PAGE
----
Pretty castellanus

5:29 AM.  Ac floccus and castellanus with virga.  Cloud bases (sans virga) were at -10 C (14 F) yesterday.
5:29 AM. Ac floccus and castellanus with virga. Cloud bases (sans virga) were at -10 C (14 F) yesterday.

Along with Altocumulus  “floccus1”  as well,  many with ice virga.   Some clumps got so enthusiastic that they went into sizes that we really can’t name, too large to be Altocumulus elements, and too small to  be what we normally would call Cumulus or Cumulonimbus.  Here are some more examples of yesterday’s clouds:

5:49 AM.  ?????  Mostly glaciated, though little virga shows out the bottom.
5:49 AM. ????? Mostly glaciated, though little virga is coming out the bottom.

 

6:14 AM.  "Micro-cumulonimbus"???  Its got all the ingredients, little anvil. fully glaciated here, and a few drops fell all the way from 13,000 feet about the ground.
6:14 AM. “Micro-cumulonimbus”??? Its got all the ingredients, little anvil. fully glaciated here, and a few drops fell all the way from 13,000 feet above the ground, but there is no real shaft something you like to see when you call a cloud a Cumulonimbus,  Highest tops above 30,000 feet, colder than -40 C (-40 F).

 

6:22 AM.  Off to the south, this classic example of regular Altocumulus castellanus and floccus.  So pretty.
6:22 AM. Off to the south, this classic example of regular Altocumulus castellanus and floccus. So pretty.  Note ice plumage beyond Pusch Ridge.

 

6:53 AM.  Lesson.  Some liquid water drops reach the highest, coldest point in this buildup. On the right, they're all gone, only ice remains.  The droplet part is brighter because the droplets are smaller and reflect more of the sun's light than do the larger ice crystals.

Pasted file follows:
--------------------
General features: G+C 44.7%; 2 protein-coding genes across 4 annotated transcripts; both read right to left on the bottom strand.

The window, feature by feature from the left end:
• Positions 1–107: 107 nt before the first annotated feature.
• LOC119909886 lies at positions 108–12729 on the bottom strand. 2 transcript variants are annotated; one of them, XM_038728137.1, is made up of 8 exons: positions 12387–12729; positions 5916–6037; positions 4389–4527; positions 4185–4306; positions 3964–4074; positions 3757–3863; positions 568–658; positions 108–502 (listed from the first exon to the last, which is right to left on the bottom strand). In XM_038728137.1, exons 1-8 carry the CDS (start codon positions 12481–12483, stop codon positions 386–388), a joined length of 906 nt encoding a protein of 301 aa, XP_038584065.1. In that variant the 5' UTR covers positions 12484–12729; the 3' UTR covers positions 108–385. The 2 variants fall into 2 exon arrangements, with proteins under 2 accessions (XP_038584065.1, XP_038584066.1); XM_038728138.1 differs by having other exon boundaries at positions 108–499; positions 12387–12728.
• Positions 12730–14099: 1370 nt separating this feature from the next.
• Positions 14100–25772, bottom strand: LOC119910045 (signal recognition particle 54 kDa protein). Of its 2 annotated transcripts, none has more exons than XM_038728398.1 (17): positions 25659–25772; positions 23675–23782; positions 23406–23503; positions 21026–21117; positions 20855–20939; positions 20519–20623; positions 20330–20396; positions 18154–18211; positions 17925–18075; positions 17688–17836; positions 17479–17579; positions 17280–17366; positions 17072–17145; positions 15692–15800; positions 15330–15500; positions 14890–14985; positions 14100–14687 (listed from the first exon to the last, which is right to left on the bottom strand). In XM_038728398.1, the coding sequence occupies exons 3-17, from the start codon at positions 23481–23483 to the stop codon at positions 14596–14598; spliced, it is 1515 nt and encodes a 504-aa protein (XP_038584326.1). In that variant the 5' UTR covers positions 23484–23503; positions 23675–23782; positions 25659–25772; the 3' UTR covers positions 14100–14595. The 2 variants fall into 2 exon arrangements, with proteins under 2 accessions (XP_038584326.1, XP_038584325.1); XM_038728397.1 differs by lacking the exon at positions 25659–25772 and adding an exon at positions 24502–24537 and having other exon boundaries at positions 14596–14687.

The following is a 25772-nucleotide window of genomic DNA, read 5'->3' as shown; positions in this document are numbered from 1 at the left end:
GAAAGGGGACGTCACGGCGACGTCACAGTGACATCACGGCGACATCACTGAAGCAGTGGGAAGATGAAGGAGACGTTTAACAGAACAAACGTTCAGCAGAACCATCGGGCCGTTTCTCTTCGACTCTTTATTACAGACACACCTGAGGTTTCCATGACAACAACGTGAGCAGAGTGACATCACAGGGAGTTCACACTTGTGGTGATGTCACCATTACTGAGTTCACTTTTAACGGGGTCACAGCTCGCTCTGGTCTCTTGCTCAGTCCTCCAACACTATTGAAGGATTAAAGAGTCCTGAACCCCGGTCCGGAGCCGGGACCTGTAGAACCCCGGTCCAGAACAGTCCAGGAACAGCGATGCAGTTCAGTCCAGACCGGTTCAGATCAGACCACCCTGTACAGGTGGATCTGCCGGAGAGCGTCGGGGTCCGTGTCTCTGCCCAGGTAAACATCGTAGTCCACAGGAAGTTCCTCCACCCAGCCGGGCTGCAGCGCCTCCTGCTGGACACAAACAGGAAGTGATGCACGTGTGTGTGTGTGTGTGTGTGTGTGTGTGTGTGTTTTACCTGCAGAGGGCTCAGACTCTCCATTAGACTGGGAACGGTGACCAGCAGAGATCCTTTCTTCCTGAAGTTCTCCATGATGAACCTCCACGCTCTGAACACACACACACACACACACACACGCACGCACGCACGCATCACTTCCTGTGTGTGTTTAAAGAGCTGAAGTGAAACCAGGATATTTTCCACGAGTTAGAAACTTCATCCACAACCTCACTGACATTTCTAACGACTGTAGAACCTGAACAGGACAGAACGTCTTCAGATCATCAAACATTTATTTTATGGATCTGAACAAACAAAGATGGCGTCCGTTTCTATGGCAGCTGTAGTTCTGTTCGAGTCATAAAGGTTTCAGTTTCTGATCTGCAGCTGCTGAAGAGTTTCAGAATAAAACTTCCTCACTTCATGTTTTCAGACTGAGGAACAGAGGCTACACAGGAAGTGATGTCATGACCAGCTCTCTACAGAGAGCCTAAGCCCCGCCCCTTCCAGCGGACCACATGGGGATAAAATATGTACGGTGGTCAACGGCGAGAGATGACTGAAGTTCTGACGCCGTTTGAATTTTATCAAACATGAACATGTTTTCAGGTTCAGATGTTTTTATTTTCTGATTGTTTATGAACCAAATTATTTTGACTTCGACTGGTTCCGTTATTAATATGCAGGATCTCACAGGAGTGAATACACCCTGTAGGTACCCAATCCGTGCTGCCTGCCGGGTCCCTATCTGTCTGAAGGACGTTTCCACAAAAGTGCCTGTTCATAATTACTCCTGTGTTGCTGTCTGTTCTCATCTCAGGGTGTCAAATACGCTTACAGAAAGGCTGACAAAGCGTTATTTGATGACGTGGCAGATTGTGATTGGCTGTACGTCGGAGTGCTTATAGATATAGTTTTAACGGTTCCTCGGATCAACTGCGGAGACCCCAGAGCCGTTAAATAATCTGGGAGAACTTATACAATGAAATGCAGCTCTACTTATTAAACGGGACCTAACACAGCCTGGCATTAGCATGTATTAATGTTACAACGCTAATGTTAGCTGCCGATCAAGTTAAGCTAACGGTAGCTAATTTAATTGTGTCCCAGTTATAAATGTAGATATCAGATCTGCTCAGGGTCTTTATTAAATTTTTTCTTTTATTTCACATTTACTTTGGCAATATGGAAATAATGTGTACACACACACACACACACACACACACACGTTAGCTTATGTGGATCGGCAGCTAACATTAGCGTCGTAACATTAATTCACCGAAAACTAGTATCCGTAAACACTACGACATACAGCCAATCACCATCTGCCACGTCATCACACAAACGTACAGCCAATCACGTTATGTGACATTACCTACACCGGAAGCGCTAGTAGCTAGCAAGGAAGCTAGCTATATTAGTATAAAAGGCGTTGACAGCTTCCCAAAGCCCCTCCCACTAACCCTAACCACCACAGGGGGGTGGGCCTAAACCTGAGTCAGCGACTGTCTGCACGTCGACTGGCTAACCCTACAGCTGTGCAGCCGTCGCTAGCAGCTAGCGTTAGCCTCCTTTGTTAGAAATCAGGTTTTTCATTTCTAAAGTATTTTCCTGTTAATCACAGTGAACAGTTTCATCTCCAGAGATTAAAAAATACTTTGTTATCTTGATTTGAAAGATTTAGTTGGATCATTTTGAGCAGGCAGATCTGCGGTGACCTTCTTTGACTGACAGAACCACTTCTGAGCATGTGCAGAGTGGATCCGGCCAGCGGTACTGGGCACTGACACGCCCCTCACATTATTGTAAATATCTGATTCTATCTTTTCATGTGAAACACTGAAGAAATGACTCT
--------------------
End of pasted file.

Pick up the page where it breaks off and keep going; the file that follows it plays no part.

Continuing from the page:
6:53 AM. Some liquid water drops reach the highest, coldest point in this buildup;  that brighter part peaking out on the left. On the right, and at the top, the droplets that were present earlier in this part of the cloud have all evaporated; only ice remains (except in those partly shaded cloud rags). The droplet part is brighter because the droplets are smaller, they’re are more of them,  and reflect more of the sun’s light than do the larger ice crystals at the top.

 

Taking a bite out of drought in the Plains States

Here the Drought Monitor for May 7th.  Looks pretty bad in the central and southern Plains States and the central and southern Rockies.  20130507_drmon

But here’s what’s happened according to WSI’s radar-derived rain totals over the 7 days ending since this map.  Makes you fell that bit better for our drought-stricken brothers even if we didn’t get anything.  And it looks like rains will continue off and on in droughty Plains areas now for another two weeks.  Excellent.  Nothing in sight here, sadly.

The 7-day rainfall totals ending on May 14, 2013.
The 7-day rainfall totals ending on May 14, 2013.

 

The End  (still putting life together after moving; posts will be a bit sparse).

 

 

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1“Floccus” has a ragged or lofted base, one higher than the other ones around.